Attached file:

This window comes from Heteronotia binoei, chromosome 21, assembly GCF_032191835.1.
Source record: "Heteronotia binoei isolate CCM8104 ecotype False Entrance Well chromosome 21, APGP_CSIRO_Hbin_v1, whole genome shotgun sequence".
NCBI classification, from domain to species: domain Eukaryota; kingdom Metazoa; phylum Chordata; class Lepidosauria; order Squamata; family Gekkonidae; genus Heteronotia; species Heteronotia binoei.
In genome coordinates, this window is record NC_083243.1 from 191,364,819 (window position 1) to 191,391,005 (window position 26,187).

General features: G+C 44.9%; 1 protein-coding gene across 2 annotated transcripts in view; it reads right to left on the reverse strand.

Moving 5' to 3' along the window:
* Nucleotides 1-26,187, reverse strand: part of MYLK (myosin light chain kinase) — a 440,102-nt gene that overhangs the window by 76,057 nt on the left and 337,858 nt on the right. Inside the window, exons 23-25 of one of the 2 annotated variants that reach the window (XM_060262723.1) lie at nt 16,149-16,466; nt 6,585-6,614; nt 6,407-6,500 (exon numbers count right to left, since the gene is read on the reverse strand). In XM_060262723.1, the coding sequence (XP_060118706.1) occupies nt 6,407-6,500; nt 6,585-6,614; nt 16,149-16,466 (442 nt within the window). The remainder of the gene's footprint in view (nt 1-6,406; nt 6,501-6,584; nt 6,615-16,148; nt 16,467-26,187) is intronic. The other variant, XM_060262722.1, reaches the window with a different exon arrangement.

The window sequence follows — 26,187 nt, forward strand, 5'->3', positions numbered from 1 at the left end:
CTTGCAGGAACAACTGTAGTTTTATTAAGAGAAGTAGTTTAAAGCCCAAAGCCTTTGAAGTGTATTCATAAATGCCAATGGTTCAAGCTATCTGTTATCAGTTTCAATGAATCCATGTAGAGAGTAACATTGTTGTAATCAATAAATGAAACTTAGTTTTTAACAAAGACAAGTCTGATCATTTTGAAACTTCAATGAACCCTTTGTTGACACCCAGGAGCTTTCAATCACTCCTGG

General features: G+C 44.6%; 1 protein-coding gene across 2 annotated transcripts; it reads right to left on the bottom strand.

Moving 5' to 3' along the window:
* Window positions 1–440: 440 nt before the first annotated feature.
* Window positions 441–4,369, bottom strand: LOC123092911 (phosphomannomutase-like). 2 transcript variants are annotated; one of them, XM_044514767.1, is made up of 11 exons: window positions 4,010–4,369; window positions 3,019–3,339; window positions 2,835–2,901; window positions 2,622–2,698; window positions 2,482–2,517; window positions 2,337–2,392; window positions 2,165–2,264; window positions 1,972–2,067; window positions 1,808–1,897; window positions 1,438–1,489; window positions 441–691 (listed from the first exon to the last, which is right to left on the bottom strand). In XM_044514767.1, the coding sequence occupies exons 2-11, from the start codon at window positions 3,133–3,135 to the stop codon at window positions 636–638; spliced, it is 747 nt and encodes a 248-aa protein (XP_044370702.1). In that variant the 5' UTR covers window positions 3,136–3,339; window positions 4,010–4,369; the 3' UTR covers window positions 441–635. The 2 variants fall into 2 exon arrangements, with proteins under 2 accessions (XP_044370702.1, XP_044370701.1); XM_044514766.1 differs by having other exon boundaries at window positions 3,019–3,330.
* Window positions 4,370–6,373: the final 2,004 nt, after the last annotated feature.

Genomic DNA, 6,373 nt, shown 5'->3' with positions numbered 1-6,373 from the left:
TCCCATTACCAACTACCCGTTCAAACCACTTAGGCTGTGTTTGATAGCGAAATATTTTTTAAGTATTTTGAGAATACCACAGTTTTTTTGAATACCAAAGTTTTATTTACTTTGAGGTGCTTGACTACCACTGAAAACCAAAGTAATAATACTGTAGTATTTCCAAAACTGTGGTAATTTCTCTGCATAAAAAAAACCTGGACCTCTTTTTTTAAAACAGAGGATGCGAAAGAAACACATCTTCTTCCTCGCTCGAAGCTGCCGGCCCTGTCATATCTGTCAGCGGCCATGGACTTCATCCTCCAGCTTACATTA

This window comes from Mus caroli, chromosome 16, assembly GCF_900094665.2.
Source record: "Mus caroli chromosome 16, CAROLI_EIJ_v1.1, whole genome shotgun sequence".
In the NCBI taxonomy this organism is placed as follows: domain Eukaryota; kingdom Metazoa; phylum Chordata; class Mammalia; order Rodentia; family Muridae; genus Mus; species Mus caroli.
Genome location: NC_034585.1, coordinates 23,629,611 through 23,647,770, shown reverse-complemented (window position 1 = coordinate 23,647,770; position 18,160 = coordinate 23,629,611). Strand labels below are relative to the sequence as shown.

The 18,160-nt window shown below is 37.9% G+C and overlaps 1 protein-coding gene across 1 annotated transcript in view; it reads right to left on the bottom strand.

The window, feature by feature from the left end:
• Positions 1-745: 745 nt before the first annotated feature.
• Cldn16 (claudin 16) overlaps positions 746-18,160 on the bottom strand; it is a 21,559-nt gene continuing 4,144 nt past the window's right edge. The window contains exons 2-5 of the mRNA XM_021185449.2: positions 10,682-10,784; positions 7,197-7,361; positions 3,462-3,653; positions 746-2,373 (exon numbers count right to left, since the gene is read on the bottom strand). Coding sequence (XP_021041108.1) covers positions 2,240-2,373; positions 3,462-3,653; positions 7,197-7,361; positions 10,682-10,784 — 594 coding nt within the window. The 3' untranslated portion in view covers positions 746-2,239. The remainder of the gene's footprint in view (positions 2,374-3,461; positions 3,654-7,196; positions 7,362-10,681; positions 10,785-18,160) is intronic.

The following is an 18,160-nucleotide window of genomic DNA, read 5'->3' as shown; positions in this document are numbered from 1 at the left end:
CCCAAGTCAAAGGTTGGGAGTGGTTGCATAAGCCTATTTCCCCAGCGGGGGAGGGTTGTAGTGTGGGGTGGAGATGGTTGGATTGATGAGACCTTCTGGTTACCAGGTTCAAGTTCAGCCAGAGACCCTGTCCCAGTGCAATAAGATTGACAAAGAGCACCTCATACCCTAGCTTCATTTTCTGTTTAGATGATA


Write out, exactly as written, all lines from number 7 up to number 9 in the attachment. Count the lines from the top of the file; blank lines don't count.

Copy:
* Nucleotides 1-26,187, reverse strand: part of MYLK (myosin light chain kinase) — a 440,102-nt gene that overhangs the window by 76,057 nt on the left and 337,858 nt on the right. Inside the window, exons 23-25 of one of the 2 annotated variants that reach the window (XM_060262723.1) lie at nt 16,149-16,466; nt 6,585-6,614; nt 6,407-6,500 (exon numbers count right to left, since the gene is read on the reverse strand). In XM_060262723.1, the coding sequence (XP_060118706.1) occupies nt 6,407-6,500; nt 6,585-6,614; nt 16,149-16,466 (442 nt within the window). The remainder of the gene's footprint in view (nt 1-6,406; nt 6,501-6,584; nt 6,615-16,148; nt 16,467-26,187) is intronic. The other variant, XM_060262722.1, reaches the window with a different exon arrangement.

The window sequence follows — 26,187 nt, forward strand, 5'->3', positions numbered from 1 at the left end:
CTTGCAGGAACAACTGTAGTTTTATTAAGAGAAGTAGTTTAAAGCCCAAAGCCTTTGAAGTGTATTCATAAATGCCAATGGTTCAAGCTATCTGTTATCAGTTTCAATGAATCCATGTAGAGAGTAACATTGTTGTAATCAATAAATGAAACTTAGTTTTTAACAAAGACAAGTCTGATCATTTTGAAACTTCAATGAACCCTTTGTTGACACCCAGGAGCTTTCAATCACTCCTGG